Blepharitis is inflammation of the eyelids. It usually involves the eyelid margins where the eyelashes grow and affects both eyelids. It's a common cause of sore, red eyelids and crusty eyelashes.
The openings (orifices) of oil glands located near the eyelashes become occluded. The pursuing changes lead to irritated and red eyes. Blepharitis is usually associated with an overgrowth of bacteria along the eyelid margins forming a structure called “biofilm”. And, parasitic eyelash mites called “Demodex” feed on this film. Consequently, the overgrowth of these mites on “biofilm” causes a worsening of the eyelid inflammation.
Bacteria in the eyelid biofilm also produce toxic substances that cause inflammation of oil-secreting glands (meibomian glands) in the eyelids. This condition is called “meibomian gland dysfunction” which may worsen the symptoms further.
Several diseases and conditions can cause blepharitis.Blepharitis is also frequently associated with some skin conditions, such as seborrheic dermatitis,ocular rosacea, eczema, dandruff etc. Seborrheic dermatitis is a frequent skin condition that causes skin to become oily or flaky and sometimes involves the eyelids, causing the meibomian glands to block.
Blepharitis and dry eyes may often occur together, causing confusion whether dry eye causes blepharitis or blepharitis causes dry eye. Abnormal tear film, due to unhealthy oil component, interferes with the healthy lubrication of the ocular surface. And the resulting irritation causes symptoms of dry eyes or excess tearing.
A sty (an acute and painful infection of oil glands near the base of the eyelashes) or a chalazion (a chronic and painless inflammation caused by blockage of oil glands) may frequently be seen in patients with chronic blepharitis. A sty is treated medically, on the other hand, a chalazion usually requires surgery (curettage).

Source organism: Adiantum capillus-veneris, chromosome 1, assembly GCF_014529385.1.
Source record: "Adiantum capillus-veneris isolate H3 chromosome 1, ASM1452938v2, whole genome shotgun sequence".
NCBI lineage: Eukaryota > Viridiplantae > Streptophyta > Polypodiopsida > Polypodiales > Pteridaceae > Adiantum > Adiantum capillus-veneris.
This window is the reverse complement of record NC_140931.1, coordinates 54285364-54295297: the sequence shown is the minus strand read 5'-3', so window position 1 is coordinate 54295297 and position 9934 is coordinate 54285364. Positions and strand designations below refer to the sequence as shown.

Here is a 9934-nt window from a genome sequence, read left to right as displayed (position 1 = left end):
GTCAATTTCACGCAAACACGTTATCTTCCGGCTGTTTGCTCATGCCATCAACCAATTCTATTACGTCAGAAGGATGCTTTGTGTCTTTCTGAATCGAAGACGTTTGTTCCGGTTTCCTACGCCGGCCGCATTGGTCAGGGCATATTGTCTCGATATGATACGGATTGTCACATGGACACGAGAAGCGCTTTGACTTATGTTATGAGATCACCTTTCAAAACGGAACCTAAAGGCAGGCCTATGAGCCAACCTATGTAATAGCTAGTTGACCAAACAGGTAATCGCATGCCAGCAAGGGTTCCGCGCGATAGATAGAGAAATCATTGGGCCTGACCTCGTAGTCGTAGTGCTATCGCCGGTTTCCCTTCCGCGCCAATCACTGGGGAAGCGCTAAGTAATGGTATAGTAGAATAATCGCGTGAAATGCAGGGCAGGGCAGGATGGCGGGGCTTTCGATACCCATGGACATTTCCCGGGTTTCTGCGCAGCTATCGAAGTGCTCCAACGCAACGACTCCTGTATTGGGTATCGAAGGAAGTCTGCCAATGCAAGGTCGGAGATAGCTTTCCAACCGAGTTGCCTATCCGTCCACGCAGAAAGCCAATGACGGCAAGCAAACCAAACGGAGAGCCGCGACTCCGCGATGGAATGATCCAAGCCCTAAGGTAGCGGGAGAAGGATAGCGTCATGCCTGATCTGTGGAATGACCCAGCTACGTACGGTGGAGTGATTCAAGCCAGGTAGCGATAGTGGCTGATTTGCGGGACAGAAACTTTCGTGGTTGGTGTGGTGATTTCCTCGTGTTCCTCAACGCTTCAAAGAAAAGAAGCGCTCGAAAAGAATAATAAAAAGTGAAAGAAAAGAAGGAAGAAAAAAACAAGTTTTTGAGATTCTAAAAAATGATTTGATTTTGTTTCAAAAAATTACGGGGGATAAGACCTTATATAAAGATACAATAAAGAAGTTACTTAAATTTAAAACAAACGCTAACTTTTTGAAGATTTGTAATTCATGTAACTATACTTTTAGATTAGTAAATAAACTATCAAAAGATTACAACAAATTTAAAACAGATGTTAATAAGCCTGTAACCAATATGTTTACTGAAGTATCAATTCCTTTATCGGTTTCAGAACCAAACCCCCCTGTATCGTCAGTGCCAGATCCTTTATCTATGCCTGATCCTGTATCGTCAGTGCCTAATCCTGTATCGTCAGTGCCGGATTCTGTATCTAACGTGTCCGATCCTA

The most common symptoms of blepharitis are sore, red eyelids, burning, itching or stinging eyes, crusty eyelashes, grittiness or foreign body sensations. The both eyes look usually pink due torecurrent attacs of conjunctivitis.
In some cases of blepharitis, the eyelashes can grow abnormally (trichiasis - misdirected eyelashes) or be permanently lost (madarosis). Scarring may occur on eyelids in response to long-term blepharitis. Or the eyelid edges may turn inward or outward (entropion, ectropion).
Blepharitis is usually a long-term condition. Depending on the severity of blepharitis, some or all of these symptoms and findings may be intermittent or constant. Blepharitis Treatment
As mentioned before, blepharitis is a long-term (chronic) condition and can not usually be cured completely. However, the symptoms of disease can be controlled with good eyelid hygiene and medication.
Gently scrubbing of eyelid margins in order to remove the biofilm and reduce microbial agents (bacteria and Demodex mites) is the mainstay of treatment. For this purpose, warm compresses with prescribed special cleaning agents or, simply, with diluted baby shampoo can be used. The cotton wool buds can also be used for the application instead of compresses. The really warm application enough to melt (to make more runny) the hardened oily secretion will also clean out the clogged orifices of meibomian glands. A special microwaveable compress can also be used instead of a flannel soaked in hot water.
Mechanical squeezing, thermal or light pulsations can be applied, by health professionals, to melt and express material obstructing the meibomian glandsas “in-office procedures”. The patients themselves can apply massaging over the closed eyelids to squeeze out the oily secretion either by finger or cotton wool buds on the daily hygiene basis.
Topical antibiotics or steroids may also be prescribed to reduce the bacteria and resulting inflammation. Tea tree oil (TTO) containing products (shampoo or cream etc) have been shown effective in treating blepharitis associated with Demodex.